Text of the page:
Editorial

With vaccine trials on overdrive, India has rightly taken the lead in invoking TRIPS flexibilities

| Updated on July 30, 2020 Published on July 30, 2020

India’s indigenous vaccine manufacturers can utilise flexibilities built into TRIPS to facilitate access to essential health technologies and products with the same sterling effect that they did for Hepatitis B vaccine

Encouraging results from clinical trials for Covid-19 vaccines have raised hopes for an end to the pandemic crisis. However, they have also raised concerns about equitable access, amidst concerns over price gouging. As many as six vaccines have entered phase III of clinical trials for efficacy and safety of the candidates. But already, the propensity to be first in the queue and undermine global cooperation in combating the disease is becoming evident in the US Government’s Operation Warp Speed vaccine programme; under this, vaccines are to be speed-developed and procured en masse for American use. The US Health and Human Secretary Alex Azar announced a $1.95 billion deal to buy 100 million doses of a vaccine developed by Pfizer which began a late-stage trial involving 30,000 volunteers this week. Another frontrunner for vaccine development, Moderna Inc, as also Johnson & Johnson have cut similar deals to mass-produce the vaccine even before the completion of clinical trials. Charting a similar course, Britain announced this week that it had secured access to 90 million experimental vaccines. Corporations, while investing in R&D, have justifiably been assured of a return on their investment. However, the issue here is of putting into effect the flexibilities in TRIPS agreed upon in the 2001 Doha Declaration of the WTO, so that patents do not run against the interests of public health and access in times of a pandemic. At a virtual general council meeting of the WTO early June, India reiterated its commitment to this principle. The resolution adopted by member states on May 18-19 in the 73rd World Health Assembly, the decision-making body of WHO, is a critical instrument. India has joined other countries in pushing a resolution that calls for “equitable access to and fair distribution of all essential health technologies and products to combat the virus”.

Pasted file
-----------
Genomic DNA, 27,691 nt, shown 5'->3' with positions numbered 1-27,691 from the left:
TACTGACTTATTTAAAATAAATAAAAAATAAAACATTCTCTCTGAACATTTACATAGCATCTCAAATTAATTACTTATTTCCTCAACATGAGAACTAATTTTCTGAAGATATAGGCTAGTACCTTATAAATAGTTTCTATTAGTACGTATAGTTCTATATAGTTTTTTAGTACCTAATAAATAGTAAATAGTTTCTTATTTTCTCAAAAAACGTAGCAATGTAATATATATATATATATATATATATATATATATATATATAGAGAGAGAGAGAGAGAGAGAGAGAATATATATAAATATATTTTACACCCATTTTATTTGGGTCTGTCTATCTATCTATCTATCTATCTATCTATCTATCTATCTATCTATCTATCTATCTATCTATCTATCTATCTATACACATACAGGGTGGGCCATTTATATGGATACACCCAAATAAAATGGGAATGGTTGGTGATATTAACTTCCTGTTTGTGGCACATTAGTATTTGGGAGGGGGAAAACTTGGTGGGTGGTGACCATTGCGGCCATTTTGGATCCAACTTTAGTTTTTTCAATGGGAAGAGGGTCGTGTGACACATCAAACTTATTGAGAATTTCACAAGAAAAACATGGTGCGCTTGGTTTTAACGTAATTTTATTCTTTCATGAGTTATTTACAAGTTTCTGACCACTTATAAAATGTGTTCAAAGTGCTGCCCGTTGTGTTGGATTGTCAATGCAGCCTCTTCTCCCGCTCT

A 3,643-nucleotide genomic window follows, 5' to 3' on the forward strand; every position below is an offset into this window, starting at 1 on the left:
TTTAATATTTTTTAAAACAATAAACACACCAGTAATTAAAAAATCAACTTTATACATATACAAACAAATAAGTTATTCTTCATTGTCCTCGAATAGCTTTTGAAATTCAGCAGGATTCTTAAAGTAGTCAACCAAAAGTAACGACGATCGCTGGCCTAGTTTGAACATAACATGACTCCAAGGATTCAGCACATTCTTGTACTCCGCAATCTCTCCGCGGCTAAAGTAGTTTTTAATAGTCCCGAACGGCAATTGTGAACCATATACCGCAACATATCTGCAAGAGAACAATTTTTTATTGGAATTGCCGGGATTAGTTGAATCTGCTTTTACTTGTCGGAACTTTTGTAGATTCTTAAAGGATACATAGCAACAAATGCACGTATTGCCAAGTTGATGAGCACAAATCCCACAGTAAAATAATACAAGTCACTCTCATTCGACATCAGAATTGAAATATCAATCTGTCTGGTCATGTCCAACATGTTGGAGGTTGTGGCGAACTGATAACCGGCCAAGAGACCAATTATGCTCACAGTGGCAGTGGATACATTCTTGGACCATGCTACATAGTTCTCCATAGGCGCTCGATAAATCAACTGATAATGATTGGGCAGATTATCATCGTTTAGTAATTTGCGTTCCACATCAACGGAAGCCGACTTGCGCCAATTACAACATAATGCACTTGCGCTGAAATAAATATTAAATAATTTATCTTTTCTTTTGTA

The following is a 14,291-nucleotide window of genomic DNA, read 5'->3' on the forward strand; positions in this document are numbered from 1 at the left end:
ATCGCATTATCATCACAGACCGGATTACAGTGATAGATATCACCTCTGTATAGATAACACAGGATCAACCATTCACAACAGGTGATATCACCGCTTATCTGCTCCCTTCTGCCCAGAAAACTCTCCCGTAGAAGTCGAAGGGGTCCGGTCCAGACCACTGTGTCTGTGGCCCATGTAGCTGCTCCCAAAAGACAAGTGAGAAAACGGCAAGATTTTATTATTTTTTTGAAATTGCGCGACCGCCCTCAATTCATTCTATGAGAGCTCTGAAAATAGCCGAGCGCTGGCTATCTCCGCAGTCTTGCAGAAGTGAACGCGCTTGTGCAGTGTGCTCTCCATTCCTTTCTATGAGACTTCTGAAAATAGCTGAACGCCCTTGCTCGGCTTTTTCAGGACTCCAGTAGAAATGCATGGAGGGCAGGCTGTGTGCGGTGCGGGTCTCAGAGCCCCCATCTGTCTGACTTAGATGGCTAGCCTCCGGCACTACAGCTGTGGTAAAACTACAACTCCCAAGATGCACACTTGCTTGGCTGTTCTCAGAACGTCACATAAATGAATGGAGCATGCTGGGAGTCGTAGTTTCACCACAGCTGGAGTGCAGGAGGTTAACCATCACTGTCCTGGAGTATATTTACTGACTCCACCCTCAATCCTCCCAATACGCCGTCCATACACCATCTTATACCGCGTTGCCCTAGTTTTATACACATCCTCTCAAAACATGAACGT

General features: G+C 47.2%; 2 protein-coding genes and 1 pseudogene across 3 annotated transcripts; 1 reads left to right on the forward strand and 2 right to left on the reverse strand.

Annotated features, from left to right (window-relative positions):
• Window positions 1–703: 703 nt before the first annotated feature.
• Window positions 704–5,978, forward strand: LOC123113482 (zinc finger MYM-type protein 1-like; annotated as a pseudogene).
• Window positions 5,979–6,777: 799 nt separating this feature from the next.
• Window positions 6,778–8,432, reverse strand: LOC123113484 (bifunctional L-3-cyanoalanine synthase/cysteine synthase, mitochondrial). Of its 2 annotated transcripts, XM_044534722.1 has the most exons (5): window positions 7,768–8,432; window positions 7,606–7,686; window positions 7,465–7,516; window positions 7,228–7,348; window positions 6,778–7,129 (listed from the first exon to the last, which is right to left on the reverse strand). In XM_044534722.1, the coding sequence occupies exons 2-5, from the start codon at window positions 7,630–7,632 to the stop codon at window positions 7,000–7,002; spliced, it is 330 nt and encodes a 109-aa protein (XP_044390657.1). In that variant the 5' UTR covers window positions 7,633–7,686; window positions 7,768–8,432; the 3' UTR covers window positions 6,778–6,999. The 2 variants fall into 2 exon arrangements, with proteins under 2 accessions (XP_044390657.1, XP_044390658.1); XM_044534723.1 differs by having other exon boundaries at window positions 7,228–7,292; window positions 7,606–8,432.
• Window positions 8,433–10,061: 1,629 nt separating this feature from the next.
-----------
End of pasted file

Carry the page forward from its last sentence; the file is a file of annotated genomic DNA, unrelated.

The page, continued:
India’s indigenous vaccine manufacturers can utilise flexibilities built into TRIPS to facilitate access with the same sterling effect that they did for Hepatitis B vaccine. Shantha Biotechnics broke into global monopoly pricing (the vaccine was being sold at $23 a dose), bringing it within the reach of Indian families by pricing it at $1. This enabled low-cost mass vaccination globally through UNICEF. The role of Indian generic manufacturers in supplying anti-retroviral medicines to other developing countries has been exemplary. India has simultaneously shown the capacity to achieve self- reliance in the area of diagnostics for Covid-19.

Its drug manufacturers have already geared up to produce and distribute the antiviral remdesivir under a licence, although the price is arguably steep. The time is ripe for leveraging global platforms and legal mechanisms to pre-empt monopoly pricing. Apart from invoking TRIPS flexibilities under Article 31, the government should create a consensus under WHO to reduce licensing costs, so that manufacture and mass procurement can proceed smoothly.

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Published on July 30, 2020
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